Article Text

AB0730 Evaluation of Neuropathic Pain in A Spondyloarthritis Cohort
  1. T. Meirinhos,
  2. R. Aguiar,
  3. C. Ambrόsio,
  4. A. Barcelos
  1. Rheumatology, CHBV - Aveiro, Aveiro, Portugal


Background Pain is the most common symptom in rheumatic diseases. Its physiopathology generally involves a disturbance in nociceptive perception by tissue damage that often evolves to central pain with features of neuropathic pain (NP). When both components of pain coexist in the same patient, its differentiation is clinically important, since they demand different therapeutical approaches, under the penalty of unsuccessful efforts to relieve pain. NP in spondyloartrhritis remains a scarcely addressed topic.

Objectives To determine the prevalence of NP in a cohort of patients with axial spondyloarthritis (aSpa) and peripheral spondyloarthritis (pSpa) and to assess possible correlations between its presence and disease duration and activity and function indexes.

Methods Cross-sectional study. Analyzed variables: gender, age, disease duration, medication and comorbidities. Pain VAS, DN4 and EQ-5D were assessed in all patients. In patients with aSpa, BASDAI and BASFI were obtained, as well as DAS28 in patients with pSpa. Control group: healthy individuals, adjusted by gender and age to patients. Statistical analysis with SPSS® version 18.0.

Results Ninety four patients were enrolled (46 with aSpa, 48 with pSpa); 54 were males; mean age was 47.87±14.32 years old and mean disease duration was 9.24±10.29 years. Sixteen patients presented DN4≥4 (11 with aSpa and 5 with pSpa); however, only 3 were under medication for that purpose. Mean pain VAS was 4.24±2.5, mean EQ-5D was 7.03±2.09. In aSpa patients, mean BASDAI was 4.34±2.35 and mean BASFI was 3.79±2.64. In pSpa patients, mean DAS28 was 2.59±1.22.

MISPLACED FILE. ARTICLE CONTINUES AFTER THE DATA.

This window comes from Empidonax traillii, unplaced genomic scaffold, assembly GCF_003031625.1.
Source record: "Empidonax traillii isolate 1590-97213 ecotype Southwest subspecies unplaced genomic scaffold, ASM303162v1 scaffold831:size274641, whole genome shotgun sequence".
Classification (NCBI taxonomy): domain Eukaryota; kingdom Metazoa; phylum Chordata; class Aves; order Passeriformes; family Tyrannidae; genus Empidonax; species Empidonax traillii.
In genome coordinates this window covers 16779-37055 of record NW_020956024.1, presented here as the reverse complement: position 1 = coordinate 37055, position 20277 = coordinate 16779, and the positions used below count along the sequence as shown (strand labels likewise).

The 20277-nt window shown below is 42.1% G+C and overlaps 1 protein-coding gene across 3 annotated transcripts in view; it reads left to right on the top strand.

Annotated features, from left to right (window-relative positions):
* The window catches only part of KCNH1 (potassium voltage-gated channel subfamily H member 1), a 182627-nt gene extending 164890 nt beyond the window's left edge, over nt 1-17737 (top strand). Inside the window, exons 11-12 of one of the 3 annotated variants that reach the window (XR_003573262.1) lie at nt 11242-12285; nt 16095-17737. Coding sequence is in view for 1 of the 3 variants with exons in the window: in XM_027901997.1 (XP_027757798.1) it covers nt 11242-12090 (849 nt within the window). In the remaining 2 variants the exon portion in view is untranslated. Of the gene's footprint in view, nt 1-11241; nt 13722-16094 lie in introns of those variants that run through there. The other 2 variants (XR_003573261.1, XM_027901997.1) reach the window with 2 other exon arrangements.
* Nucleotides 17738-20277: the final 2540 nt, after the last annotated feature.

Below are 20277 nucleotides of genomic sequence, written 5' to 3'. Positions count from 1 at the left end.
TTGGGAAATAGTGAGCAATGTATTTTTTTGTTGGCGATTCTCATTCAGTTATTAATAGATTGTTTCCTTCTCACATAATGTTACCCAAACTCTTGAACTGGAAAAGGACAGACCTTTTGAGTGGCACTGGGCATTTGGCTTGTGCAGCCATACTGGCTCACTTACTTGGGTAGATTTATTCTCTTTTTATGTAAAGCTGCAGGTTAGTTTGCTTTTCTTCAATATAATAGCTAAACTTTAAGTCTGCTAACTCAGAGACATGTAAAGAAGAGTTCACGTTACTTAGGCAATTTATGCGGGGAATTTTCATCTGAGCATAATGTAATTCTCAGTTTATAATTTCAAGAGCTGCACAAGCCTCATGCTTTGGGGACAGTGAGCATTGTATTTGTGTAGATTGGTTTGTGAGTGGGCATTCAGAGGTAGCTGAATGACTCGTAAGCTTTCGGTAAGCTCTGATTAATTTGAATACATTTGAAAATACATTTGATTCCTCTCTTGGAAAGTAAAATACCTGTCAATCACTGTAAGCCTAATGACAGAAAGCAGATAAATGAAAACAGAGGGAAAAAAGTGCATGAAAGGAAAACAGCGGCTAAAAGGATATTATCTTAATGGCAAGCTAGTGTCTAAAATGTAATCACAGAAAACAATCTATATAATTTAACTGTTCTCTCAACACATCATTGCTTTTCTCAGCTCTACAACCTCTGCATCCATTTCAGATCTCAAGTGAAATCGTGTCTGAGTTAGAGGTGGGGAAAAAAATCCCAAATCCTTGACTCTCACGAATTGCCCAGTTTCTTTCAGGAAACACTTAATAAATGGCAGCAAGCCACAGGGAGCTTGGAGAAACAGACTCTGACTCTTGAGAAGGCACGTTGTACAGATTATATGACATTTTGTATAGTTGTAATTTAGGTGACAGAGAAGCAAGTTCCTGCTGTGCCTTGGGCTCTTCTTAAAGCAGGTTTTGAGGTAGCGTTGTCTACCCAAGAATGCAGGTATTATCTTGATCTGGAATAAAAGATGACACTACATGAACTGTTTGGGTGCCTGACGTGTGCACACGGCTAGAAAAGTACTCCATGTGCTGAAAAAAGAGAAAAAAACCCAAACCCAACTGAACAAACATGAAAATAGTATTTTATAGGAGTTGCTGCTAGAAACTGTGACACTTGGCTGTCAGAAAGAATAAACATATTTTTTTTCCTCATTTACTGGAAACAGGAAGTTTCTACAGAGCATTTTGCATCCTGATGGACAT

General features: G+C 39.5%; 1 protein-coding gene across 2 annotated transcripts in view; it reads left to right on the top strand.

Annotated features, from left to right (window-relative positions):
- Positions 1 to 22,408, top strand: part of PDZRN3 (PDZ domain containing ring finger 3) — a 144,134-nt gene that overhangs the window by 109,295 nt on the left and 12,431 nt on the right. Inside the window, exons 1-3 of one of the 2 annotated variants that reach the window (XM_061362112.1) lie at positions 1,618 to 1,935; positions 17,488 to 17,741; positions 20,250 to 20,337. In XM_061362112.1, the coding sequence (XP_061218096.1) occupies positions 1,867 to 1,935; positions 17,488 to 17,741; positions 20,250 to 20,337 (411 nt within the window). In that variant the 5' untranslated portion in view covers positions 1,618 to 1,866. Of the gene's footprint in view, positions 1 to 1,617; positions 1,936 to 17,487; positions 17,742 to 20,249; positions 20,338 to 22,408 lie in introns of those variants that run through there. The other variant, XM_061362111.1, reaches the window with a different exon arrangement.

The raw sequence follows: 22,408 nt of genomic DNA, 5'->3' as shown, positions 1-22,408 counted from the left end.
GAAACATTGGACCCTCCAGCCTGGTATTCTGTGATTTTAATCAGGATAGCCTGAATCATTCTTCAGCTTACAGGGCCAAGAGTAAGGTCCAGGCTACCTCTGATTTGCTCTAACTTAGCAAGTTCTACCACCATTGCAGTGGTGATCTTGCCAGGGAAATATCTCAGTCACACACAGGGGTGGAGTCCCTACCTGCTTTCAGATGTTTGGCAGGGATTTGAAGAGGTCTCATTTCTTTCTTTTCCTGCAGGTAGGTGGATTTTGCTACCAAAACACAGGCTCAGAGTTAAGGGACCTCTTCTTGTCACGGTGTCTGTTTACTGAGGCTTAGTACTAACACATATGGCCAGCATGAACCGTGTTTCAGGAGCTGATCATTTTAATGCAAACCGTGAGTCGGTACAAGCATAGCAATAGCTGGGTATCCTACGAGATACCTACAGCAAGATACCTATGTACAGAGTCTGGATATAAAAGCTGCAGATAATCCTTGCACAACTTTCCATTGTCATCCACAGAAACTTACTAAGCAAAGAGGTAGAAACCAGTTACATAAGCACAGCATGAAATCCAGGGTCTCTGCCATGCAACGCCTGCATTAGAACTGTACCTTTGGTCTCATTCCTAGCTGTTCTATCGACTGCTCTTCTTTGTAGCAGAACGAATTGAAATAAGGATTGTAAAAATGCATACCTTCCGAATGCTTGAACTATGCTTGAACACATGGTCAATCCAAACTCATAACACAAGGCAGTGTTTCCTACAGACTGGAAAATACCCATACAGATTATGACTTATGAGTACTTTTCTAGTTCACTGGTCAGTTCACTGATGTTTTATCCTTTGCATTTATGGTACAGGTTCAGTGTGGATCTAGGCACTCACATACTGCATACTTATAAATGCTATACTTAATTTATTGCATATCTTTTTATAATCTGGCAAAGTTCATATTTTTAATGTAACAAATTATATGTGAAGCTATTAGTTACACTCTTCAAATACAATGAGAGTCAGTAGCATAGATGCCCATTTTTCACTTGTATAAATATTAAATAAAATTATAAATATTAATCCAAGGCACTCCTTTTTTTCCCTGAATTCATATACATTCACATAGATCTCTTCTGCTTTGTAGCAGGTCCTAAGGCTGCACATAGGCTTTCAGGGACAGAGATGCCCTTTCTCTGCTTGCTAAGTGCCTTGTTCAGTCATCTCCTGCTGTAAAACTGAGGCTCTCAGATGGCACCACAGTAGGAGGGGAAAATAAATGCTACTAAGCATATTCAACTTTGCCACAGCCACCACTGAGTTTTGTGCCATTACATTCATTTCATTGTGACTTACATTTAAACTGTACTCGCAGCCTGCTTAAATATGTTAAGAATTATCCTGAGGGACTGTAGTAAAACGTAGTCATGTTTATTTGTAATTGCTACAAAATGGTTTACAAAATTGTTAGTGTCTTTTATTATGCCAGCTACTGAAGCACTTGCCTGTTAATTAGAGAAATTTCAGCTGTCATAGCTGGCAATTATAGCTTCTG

The prevalence of NP was higher in patients comparing to controls (OR=8.62 CI95% (1.1-67.25)). Although NP prevalence increased with disease duration, that difference was only statistically significant in aSpa patients (p=0,034). NP prevalence increases with BASDAI (p=0.0169) in aSpa, the same not being true about BASFI. No relation was found with DAS28 in pSpa. As expected, higher values of pain VAS and EQ-5D were found in patients with DN4≥4 (p<0,02). No statistically significant differences were found in the prevalence of NP in both genders.

Conclusions This study reveals an important neuropathic component in our cohort, superior to control group. NP is present in a significant percentage of patients with aSpa and pSpa, and most of them are not under any medication to target it, hampering an adequate control of symptoms. This work highlights the need of a deeper insight into pain mechanisms and types in Spa patients, since nociceptive pain might be just a part of it.


  1. Wu Q, Inman R, Davis KD. Neuropathic Pain in Ankylosing Spondylitis; Arthritis Rheum 2013; 65(6): 1494–1503

  2. Phillips K, Clauw DJ. Central pain mechanisms in chronic pain states – maybe it is all in their head. Best Pract Res Clin Rheumatol. 2011; 25(2): 141–154

Disclosure of Interest None declared

DOI 10.1136/annrheumdis-2014-eular.3885

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